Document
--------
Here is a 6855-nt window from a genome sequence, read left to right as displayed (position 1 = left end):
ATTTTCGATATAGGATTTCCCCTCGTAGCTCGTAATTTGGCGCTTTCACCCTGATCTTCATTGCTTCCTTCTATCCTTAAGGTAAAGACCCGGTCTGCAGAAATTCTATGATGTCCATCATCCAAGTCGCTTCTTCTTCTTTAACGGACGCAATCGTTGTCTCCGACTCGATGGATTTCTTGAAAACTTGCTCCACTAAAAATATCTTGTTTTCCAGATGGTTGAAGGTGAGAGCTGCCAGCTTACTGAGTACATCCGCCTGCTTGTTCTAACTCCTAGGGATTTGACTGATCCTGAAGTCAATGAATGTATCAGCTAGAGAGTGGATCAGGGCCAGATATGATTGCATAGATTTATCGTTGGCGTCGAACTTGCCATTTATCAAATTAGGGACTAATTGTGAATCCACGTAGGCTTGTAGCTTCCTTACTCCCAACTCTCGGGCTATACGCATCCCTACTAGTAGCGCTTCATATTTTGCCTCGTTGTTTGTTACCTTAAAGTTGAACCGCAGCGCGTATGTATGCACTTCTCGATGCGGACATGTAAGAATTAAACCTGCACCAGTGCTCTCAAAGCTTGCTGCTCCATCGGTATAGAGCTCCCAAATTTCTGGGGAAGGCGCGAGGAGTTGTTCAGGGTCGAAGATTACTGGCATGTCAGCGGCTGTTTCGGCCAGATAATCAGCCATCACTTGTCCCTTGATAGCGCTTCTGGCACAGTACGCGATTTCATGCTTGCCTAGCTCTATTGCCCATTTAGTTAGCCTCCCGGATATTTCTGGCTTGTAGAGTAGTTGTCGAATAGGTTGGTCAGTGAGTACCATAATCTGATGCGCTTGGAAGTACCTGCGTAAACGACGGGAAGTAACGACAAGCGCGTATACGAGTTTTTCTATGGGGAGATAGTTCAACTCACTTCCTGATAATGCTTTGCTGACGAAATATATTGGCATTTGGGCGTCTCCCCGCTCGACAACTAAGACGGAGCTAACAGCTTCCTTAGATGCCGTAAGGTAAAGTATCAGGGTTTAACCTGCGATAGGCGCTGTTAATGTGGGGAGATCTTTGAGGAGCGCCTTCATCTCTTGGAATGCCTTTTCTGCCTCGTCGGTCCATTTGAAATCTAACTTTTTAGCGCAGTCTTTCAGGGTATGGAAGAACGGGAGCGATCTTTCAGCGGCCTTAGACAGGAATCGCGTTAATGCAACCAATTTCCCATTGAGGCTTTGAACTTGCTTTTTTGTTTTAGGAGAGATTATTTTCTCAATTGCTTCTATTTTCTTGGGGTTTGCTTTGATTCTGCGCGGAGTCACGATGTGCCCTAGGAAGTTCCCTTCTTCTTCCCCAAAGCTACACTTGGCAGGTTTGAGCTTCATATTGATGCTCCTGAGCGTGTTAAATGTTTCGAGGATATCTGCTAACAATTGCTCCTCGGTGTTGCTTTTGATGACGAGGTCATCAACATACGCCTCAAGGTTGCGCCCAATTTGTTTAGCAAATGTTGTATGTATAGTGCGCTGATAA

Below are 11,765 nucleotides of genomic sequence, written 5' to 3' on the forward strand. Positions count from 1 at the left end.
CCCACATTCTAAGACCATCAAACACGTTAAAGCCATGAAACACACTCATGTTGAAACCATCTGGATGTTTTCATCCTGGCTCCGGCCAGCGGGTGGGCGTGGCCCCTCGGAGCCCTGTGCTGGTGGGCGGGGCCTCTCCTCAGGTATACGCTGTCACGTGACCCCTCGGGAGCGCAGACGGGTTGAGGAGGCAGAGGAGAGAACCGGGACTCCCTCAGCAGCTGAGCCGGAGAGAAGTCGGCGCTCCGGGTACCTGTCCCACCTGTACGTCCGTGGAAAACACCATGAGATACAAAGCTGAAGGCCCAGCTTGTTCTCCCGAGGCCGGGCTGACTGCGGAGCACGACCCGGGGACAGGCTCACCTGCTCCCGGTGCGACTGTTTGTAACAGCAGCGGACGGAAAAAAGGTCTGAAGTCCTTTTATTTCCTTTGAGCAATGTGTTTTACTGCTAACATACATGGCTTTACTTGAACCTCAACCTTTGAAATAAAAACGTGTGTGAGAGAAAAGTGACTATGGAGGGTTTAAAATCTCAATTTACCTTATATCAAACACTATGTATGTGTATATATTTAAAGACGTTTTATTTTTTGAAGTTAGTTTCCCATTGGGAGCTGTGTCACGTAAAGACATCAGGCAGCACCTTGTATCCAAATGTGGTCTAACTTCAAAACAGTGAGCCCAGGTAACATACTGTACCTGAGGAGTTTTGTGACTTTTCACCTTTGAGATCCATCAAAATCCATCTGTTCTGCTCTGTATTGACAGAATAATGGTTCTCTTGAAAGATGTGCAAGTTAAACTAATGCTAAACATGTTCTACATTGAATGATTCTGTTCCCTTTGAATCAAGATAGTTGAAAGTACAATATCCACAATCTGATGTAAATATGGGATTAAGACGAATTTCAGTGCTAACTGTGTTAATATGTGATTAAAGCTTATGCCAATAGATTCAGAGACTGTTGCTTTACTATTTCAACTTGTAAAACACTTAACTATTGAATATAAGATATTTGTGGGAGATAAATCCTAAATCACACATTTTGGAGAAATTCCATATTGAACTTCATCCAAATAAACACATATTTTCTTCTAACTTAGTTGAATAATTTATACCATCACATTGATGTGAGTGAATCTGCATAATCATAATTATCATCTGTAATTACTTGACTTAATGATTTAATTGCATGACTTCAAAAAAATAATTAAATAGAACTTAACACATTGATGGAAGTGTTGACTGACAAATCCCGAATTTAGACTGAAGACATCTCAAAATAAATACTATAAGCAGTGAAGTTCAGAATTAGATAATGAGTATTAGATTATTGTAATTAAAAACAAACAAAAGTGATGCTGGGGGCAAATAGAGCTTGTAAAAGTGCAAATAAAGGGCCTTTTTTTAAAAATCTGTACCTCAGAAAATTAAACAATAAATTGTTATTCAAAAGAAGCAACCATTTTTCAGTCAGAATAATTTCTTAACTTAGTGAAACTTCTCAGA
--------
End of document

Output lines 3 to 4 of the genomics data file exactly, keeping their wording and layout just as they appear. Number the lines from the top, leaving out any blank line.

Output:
Below are 11,765 nucleotides of genomic sequence, written 5' to 3' on the forward strand. Positions count from 1 at the left end.
CCCACATTCTAAGACCATCAAACACGTTAAAGCCATGAAACACACTCATGTTGAAACCATCTGGATGTTTTCATCCTGGCTCCGGCCAGCGGGTGGGCGTGGCCCCTCGGAGCCCTGTGCTGGTGGGCGGGGCCTCTCCTCAGGTATACGCTGTCACGTGACCCCTCGGGAGCGCAGACGGGTTGAGGAGGCAGAGGAGAGAACCGGGACTCCCTCAGCAGCTGAGCCGGAGAGAAGTCGGCGCTCCGGGTACCTGTCCCACCTGTACGTCCGTGGAAAACACCATGAGATACAAAGCTGAAGGCCCAGCTTGTTCTCCCGAGGCCGGGCTGACTGCGGAGCACGACCCGGGGACAGGCTCACCTGCTCCCGGTGCGACTGTTTGTAACAGCAGCGGACGGAAAAAAGGTCTGAAGTCCTTTTATTTCCTTTGAGCAATGTGTTTTACTGCTAACATACATGGCTTTACTTGAACCTCAACCTTTGAAATAAAAACGTGTGTGAGAGAAAAGTGACTATGGAGGGTTTAAAATCTCAATTTACCTTATATCAAACACTATGTATGTGTATATATTTAAAGACGTTTTATTTTTTGAAGTTAGTTTCCCATTGGGAGCTGTGTCACGTAAAGACATCAGGCAGCACCTTGTATCCAAATGTGGTCTAACTTCAAAACAGTGAGCCCAGGTAACATACTGTACCTGAGGAGTTTTGTGACTTTTCACCTTTGAGATCCATCAAAATCCATCTGTTCTGCTCTGTATTGACAGAATAATGGTTCTCTTGAAAGATGTGCAAGTTAAACTAATGCTAAACATGTTCTACATTGAATGATTCTGTTCCCTTTGAATCAAGATAGTTGAAAGTACAATATCCACAATCTGATGTAAATATGGGATTAAGACGAATTTCAGTGCTAACTGTGTTAATATGTGATTAAAGCTTATGCCAATAGATTCAGAGACTGTTGCTTTACTATTTCAACTTGTAAAACACTTAACTATTGAATATAAGATATTTGTGGGAGATAAATCCTAAATCACACATTTTGGAGAAATTCCATATTGAACTTCATCCAAATAAACACATATTTTCTTCTAACTTAGTTGAATAATTTATACCATCACATTGATGTGAGTGAATCTGCATAATCATAATTATCATCTGTAATTACTTGACTTAATGATTTAATTGCATGACTTCAAAAAAATAATTAAATAGAACTTAACACATTGATGGAAGTGTTGACTGACAAATCCCGAATTTAGACTGAAGACATCTCAAAATAAATACTATAAGCAGTGAAGTTCAGAATTAGATAATGAGTATTAGATTATTGTAATTAAAAACAAACAAAAGTGATGCTGGGGGCAAATAGAGCTTGTAAAAGTGCAAATAAAGGGCCTTTTTTTAAAAATCTGTACCTCAGAAAATTAAACAATAAATTGTTATTCAAAAGAAGCAACCATTTTTCAGTCAGAATAATTTCTTAACTTAGTGAAACTTCTCAGA